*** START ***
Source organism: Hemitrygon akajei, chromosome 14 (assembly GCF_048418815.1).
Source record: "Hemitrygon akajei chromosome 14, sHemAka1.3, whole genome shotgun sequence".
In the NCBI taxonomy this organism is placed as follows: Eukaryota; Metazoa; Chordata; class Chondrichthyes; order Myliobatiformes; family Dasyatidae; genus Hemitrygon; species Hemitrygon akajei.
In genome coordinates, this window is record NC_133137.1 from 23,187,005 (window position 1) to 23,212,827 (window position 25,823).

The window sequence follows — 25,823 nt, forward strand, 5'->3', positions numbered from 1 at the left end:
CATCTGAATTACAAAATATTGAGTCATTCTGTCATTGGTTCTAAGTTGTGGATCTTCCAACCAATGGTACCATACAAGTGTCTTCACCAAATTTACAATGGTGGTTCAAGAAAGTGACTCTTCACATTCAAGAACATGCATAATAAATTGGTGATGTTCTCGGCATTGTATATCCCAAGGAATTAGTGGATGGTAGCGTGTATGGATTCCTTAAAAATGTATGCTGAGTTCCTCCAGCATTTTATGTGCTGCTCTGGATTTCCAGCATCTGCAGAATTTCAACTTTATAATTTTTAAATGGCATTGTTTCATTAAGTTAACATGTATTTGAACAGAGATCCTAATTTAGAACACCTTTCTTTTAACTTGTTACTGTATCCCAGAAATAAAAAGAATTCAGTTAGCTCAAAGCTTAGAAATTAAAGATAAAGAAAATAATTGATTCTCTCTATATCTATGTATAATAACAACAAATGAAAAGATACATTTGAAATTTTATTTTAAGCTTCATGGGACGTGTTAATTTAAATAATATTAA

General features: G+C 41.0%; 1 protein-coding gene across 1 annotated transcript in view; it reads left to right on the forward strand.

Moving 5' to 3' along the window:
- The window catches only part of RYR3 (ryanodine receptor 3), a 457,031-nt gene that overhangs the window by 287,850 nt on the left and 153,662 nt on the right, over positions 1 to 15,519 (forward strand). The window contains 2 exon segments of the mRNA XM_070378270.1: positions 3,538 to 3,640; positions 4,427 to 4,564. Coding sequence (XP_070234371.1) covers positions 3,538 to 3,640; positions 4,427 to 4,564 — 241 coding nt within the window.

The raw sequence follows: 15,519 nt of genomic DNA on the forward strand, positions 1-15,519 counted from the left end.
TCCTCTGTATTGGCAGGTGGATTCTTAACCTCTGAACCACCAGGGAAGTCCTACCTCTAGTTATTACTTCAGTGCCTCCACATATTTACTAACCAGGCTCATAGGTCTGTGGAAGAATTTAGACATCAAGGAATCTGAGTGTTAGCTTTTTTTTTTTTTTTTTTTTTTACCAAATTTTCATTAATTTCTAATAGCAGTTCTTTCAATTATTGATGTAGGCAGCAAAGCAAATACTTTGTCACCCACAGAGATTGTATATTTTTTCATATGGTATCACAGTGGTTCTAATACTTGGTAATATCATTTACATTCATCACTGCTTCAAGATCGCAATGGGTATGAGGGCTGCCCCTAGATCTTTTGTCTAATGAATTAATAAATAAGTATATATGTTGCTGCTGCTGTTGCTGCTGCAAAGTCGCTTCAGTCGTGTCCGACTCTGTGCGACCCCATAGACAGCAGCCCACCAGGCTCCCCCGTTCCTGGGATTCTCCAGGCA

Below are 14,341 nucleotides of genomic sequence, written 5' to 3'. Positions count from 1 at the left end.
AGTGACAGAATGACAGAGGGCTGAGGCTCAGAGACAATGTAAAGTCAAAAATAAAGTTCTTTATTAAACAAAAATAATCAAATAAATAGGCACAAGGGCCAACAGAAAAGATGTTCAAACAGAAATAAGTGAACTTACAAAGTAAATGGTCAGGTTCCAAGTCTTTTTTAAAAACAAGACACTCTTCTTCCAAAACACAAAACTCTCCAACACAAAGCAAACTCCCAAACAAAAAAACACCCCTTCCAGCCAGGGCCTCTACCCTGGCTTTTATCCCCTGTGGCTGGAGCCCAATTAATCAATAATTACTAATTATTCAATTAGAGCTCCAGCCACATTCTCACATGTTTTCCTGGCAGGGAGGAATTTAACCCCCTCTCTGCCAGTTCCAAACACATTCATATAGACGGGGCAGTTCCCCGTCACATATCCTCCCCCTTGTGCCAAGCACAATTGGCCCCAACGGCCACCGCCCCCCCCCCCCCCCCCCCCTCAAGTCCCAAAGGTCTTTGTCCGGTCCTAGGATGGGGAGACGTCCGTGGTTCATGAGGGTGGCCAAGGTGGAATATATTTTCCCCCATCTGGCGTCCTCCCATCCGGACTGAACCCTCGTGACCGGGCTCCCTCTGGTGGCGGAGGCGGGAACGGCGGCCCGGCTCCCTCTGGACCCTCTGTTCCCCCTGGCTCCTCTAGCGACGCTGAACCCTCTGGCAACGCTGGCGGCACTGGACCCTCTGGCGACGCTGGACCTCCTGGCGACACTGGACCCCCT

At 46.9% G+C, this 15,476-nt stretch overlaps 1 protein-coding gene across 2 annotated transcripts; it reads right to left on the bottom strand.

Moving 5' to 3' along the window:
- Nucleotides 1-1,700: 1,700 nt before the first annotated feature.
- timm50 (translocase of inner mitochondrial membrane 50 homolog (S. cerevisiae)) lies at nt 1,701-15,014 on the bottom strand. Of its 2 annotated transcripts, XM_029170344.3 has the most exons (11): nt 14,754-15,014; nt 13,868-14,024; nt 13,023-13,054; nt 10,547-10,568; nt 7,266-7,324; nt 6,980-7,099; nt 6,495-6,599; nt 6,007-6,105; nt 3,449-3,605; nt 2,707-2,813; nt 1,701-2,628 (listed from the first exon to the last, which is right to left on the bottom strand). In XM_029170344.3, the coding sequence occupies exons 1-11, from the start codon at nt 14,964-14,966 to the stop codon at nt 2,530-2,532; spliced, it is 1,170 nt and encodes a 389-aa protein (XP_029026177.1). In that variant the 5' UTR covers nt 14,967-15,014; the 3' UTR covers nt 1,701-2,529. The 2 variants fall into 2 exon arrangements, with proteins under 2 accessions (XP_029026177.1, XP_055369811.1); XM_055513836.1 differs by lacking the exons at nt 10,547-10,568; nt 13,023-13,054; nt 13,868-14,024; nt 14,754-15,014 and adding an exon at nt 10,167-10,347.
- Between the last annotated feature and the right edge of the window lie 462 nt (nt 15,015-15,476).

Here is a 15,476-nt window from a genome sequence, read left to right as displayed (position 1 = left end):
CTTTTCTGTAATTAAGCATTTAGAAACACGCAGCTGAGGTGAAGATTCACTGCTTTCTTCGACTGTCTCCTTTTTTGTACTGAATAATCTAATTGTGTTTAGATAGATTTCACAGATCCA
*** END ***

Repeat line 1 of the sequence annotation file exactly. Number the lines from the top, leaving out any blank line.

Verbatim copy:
Source organism: Hemitrygon akajei, chromosome 14 (assembly GCF_048418815.1).